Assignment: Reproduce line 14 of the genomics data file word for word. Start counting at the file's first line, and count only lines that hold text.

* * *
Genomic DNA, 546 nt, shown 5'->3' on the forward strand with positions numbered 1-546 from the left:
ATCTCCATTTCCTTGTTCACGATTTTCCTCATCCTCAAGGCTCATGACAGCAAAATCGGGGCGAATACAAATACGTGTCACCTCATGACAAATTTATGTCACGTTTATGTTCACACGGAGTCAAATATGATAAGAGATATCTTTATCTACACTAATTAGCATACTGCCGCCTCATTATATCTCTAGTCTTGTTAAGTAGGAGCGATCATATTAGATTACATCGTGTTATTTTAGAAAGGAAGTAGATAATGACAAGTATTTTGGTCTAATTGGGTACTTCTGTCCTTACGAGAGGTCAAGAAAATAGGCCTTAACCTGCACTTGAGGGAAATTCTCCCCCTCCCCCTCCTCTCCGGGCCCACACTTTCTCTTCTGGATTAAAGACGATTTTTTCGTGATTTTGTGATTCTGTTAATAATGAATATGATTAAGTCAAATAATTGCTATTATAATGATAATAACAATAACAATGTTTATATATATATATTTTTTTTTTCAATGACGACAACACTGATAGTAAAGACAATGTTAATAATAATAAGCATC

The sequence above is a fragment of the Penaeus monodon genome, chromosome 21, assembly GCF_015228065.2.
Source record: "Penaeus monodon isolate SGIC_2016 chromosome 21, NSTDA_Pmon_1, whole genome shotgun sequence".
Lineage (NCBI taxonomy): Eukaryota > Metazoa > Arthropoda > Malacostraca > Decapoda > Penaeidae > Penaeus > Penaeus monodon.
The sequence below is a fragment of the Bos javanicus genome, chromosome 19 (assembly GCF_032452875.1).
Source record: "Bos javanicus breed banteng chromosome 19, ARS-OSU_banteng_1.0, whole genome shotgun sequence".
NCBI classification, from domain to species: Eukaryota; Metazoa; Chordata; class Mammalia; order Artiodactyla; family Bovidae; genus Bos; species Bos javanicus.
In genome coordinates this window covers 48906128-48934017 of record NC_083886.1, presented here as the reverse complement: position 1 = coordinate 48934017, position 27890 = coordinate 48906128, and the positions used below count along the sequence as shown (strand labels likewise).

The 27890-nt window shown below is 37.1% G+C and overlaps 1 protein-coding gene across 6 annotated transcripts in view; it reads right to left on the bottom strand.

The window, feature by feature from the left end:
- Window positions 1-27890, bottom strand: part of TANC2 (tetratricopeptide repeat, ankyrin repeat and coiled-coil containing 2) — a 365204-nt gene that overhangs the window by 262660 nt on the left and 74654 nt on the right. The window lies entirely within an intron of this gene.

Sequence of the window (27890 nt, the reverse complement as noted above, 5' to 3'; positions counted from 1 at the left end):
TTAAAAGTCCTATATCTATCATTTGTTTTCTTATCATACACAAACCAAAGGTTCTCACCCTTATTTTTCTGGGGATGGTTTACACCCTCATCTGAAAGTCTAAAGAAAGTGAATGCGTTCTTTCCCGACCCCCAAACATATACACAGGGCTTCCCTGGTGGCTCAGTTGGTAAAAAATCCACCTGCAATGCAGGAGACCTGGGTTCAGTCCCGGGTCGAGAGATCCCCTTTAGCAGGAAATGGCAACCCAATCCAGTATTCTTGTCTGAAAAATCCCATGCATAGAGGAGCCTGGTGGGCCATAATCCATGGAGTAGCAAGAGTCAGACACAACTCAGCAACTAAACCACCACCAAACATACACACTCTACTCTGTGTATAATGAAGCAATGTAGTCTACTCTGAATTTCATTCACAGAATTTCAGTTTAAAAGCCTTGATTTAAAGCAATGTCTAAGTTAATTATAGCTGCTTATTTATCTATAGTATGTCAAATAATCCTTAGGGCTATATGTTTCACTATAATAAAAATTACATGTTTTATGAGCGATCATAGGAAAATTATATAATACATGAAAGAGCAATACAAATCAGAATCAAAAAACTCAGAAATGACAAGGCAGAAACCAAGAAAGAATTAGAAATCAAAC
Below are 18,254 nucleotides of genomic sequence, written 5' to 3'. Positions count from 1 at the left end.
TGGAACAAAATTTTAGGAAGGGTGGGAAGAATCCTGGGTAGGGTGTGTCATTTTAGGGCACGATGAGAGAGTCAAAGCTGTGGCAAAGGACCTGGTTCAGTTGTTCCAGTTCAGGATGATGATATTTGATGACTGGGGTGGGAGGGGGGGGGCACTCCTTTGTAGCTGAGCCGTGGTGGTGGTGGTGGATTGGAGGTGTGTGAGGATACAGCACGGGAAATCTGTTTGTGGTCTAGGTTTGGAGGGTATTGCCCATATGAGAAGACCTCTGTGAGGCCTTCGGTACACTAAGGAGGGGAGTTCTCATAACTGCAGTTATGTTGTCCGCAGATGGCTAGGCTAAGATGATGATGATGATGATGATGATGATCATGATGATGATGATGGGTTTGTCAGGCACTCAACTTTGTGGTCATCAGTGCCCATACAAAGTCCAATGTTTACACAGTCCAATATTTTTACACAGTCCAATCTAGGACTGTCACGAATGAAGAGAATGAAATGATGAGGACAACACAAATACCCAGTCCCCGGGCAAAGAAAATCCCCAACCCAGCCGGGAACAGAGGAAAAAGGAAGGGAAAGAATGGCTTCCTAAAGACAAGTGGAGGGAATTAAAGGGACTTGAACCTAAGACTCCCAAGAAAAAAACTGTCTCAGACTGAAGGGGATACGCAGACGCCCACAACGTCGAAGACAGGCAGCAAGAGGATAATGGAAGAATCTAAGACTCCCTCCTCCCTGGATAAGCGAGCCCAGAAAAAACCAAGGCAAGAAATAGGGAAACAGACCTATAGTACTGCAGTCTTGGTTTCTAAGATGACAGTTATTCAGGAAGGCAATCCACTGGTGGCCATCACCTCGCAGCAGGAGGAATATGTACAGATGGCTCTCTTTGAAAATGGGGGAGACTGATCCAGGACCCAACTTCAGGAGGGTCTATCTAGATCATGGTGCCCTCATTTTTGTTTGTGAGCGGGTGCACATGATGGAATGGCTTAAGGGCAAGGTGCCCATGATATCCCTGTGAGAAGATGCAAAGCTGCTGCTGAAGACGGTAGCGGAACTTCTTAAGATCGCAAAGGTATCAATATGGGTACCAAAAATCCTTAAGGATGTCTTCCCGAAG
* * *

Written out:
TTAAAAGTCCTATATCTATCATTTGTTTTCTTATCATACACAAACCAAAGGTTCTCACCCTTATTTTTCTGGGGATGGTTTACACCCTCATCTGAAAGTCTAAAGAAAGTGAATGCGTTCTTTCCCGACCCCCAAACATATACACAGGGCTTCCCTGGTGGCTCAGTTGGTAAAAAATCCACCTGCAATGCAGGAGACCTGGGTTCAGTCCCGGGTCGAGAGATCCCCTTTAGCAGGAAATGGCAACCCAATCCAGTATTCTTGTCTGAAAAATCCCATGCATAGAGGAGCCTGGTGGGCCATAATCCATGGAGTAGCAAGAGTCAGACACAACTCAGCAACTAAACCACCACCAAACATACACACTCTACTCTGTGTATAATGAAGCAATGTAGTCTACTCTGAATTTCATTCACAGAATTTCAGTTTAAAAGCCTTGATTTAAAGCAATGTCTAAGTTAATTATAGCTGCTTATTTATCTATAGTATGTCAAATAATCCTTAGGGCTATATGTTTCACTATAATAAAAATTACATGTTTTATGAGCGATCATAGGAAAATTATATAATACATGAAAGAGCAATACAAATCAGAATCAAAAAACTCAGAAATGACAAGGCAGAAACCAAGAAAGAATTAGAAATCAAAC